Put Your Money Where Your Content Consumption Is by Donating to These True-Crime Charities

Jennifer Tisdale - Author
By

May 15 2023, Published 4:58 p.m. ET

The true-crime genre is complicated and filled with both good- and bad-faith people and organizations. While a well-researched, thoughtful, sensitive podcast or documentary can certainly help, the opposite will absolutely hurt. There is certainly a place for it in the world, but sometimes the genre can feel predatory.

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Outside of content, there are real people working to help victims or families of victims heal from various crimes. We are not here to guilt anyone into donating to them simply because they've watched an episode or two of Dateline, but rather to highlight their good work. If you have a few bucks to spare, why not toss them into the digital donation boxes of these true-crime charity organizations?

The Sentencing Project

Eriberto (Eddie) DeLeon
Source: Instagram/@thesentencingproject

Eriberto (Eddie) DeLeon has been in prison since 1991 and will be for 60 years. He helps imprisoned emerging adults manage their emotional responses to stress, handle conflict, and gain practical life skills.

The Sentencing Project "advocates for effective and humane responses to crime that minimize imprisonment and criminalization of youth and adults by promoting racial, ethnic, economic, and gender justice," per their website. They aim to end extreme prison sentences, expand voting rights to "citizens with felony convictions and citizens detained in jails and youth justice facilities," and they hope to protect young offenders from the adult prison system.

You can donate here!

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The Loveland Foundation

Rachel Cargle
Source: Instagram/@rachel.cargle

Rachel Cargle, founder of The Loveland Foundation.

The Loveland Foundation was founded by Rachel Cargle, an author, advocate, and entrepreneur who saw the need for therapy programs geared towards Black women. "Through fellowships, residency programs, listening tours, and more, ultimately we hope to contribute to both the empowerment and the liberation of the communities we serve," via their website.

You can donate here!

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Trans Doe Task Force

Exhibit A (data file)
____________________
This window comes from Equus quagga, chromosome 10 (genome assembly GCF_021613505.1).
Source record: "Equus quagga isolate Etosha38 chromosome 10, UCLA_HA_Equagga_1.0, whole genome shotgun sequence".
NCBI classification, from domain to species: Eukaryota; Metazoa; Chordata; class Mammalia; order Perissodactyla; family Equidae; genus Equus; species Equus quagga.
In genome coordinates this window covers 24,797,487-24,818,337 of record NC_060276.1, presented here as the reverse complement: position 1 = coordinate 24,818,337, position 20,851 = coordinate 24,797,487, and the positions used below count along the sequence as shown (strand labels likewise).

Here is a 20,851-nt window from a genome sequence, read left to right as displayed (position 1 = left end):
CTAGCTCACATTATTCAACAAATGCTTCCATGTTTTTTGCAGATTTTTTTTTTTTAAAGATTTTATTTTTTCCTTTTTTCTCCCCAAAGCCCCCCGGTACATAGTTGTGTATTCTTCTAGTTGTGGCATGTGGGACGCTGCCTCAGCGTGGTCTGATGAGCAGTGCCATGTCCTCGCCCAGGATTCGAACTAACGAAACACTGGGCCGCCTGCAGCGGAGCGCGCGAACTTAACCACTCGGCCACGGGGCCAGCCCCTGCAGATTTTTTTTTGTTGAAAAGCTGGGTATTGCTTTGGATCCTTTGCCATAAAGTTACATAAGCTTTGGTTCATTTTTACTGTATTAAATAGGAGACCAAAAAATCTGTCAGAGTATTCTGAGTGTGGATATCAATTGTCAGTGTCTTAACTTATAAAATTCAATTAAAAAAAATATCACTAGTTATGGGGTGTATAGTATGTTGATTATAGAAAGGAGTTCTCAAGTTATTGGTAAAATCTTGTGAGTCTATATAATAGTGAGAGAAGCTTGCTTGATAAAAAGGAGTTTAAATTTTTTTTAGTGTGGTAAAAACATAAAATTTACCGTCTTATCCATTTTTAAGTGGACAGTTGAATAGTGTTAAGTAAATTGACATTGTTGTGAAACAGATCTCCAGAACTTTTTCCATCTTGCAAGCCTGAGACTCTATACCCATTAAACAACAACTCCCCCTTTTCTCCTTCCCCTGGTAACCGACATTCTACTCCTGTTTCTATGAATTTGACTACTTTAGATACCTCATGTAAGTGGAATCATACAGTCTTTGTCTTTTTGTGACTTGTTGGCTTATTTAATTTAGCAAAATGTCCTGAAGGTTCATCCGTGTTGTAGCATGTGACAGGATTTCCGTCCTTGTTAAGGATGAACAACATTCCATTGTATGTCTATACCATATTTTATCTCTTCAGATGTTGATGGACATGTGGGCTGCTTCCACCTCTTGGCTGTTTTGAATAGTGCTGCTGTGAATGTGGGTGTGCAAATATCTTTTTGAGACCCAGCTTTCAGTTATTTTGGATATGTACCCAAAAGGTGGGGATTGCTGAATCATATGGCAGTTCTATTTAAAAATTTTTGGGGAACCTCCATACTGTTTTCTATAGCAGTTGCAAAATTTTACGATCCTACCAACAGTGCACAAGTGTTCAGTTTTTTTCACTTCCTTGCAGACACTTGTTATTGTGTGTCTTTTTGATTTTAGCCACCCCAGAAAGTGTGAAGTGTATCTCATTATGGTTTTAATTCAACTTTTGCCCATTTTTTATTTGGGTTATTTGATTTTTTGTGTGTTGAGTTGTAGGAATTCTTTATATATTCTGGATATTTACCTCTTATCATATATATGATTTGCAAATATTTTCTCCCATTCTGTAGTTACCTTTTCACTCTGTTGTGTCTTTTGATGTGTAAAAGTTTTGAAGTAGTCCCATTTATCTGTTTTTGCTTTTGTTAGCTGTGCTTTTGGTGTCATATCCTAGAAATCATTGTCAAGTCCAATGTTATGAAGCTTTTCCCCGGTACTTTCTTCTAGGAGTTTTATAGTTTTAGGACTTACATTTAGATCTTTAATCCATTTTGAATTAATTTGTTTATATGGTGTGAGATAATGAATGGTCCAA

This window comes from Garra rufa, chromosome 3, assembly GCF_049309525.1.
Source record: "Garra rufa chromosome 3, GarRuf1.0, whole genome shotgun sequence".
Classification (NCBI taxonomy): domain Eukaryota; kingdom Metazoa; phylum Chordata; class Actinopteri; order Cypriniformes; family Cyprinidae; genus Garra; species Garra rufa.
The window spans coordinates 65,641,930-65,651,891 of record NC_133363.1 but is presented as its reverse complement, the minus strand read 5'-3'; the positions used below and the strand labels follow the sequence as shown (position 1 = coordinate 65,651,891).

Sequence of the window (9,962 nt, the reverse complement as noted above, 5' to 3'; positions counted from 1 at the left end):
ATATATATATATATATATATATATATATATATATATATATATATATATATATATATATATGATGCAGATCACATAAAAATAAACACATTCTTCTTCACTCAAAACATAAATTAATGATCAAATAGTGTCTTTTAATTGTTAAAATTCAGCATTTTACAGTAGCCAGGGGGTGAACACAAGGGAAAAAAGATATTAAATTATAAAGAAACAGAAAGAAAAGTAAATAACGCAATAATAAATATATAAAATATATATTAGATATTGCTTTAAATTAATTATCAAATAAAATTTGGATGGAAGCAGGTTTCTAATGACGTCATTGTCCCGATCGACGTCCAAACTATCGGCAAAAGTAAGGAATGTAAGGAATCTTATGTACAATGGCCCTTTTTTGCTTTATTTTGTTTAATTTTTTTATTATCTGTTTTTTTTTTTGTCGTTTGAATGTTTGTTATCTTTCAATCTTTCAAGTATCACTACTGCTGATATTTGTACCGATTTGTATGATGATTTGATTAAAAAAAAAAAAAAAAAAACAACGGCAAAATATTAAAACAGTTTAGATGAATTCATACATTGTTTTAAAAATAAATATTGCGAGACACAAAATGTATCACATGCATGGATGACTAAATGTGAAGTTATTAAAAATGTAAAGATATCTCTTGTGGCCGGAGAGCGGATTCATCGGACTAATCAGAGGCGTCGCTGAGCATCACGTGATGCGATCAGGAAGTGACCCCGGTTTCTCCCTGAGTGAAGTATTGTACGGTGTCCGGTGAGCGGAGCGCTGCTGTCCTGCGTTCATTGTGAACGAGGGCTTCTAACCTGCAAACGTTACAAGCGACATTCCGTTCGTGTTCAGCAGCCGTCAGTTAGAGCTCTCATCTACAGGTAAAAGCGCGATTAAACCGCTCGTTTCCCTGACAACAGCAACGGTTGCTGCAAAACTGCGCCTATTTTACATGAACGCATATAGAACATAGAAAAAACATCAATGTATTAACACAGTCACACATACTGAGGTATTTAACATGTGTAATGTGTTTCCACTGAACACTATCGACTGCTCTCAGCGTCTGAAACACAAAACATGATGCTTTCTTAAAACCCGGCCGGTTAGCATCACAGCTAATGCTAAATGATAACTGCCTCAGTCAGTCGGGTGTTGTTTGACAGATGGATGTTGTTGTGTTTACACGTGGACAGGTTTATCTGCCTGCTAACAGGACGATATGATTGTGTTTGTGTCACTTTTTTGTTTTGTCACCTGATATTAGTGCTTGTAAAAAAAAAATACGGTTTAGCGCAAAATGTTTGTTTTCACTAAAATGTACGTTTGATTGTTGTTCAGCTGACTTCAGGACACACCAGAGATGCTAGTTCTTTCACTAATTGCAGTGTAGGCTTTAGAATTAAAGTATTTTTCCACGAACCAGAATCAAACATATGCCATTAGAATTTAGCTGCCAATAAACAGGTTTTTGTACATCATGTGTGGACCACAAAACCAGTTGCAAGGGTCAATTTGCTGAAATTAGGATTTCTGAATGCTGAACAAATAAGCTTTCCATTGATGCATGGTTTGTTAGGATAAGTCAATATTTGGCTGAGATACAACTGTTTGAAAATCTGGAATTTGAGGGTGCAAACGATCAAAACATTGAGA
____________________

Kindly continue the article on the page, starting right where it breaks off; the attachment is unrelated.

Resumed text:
Trans Doe Task Force
Source: Instagram/@transdoetaskforce

Trans Doe Task Force at the 2023 Hampshire Pride Parade in Northampton, Mass.

Trans Doe Task Force is a Trans-led community task force focused on researching cases of missing or murdered members of the LGBTQ+ community. They also advise and educate the "public, media, and forensic professionals about the needs of and differences between Trans Doe cases and other Doe cases."

You can donate here!

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Yoga Behind Bars

Yoga Behind Bars
Source: Instagram/@yogabehindbars

Yoga Behind Bars at the Green Hill School in Chehalis which is a medium/maximum security facility.

This pick, as well as the next three, were suggested by Amanda Knox, who is a huge advocate for prison reform. Yoga Behind Bars is a beautiful organization that used yoga to address the trauma that leads people to prison, as well as the trauma that is born from being in prison. Since 2008, they've used their specialized curriculum and programs to "focus on restorative practices that facilitate nervous system regulation, teach stress management, and encourage resilience."

You can donate here!

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The Frederick Douglass Project for Justice

Volunteers with The Frederick Douglass Project for Justice
Source: Instagram/@thedouglassproject

Volunteers with The Frederick Douglass Project for Justice

Amanda brought this organization to our intention not only because she is a board member, but because the work they do speaks to her personally. The Frederick Douglass Project for Justice centers around bringing humanity back to prisoners by way of personal connections with people on the outside. Though their multi-state Prison Visitation Program, they enable "community members around the country to visit local correctional facilities and engage in open, face-to-face conversations with incarcerated people."

You can donate here!

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Healing Justice Project

'Healing Justice Project' retreat
Source: Instagram/@healing_justice

'Healing Justice Project' retreat

Trauma is complicated and layered, and like people, no two trauma responses are alike. The Healing Justice Project has "retreats and virtual circles that utilize restorative justice practices, peer support, expressive art therapy, and other trauma-recovery activities to enable individual and collective healing." They also educate criminal justice professionals and social service providers on how best to address systemic injustices to prevent future harms and of course, "raise public awareness."

You can donate here!

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The Sunny Center

Sunny Jacobs and Peter Pringle were both handed death sentences for crimes they didn't commit. When they were released in 1992 and 1995 respectively, they found each other and got married. Soon they provided other exonerees with a safe space to recover from the trauma of wrongful conviction. Eventually they founded The Sunny Center, where they continue to do just that.

You can donate here!

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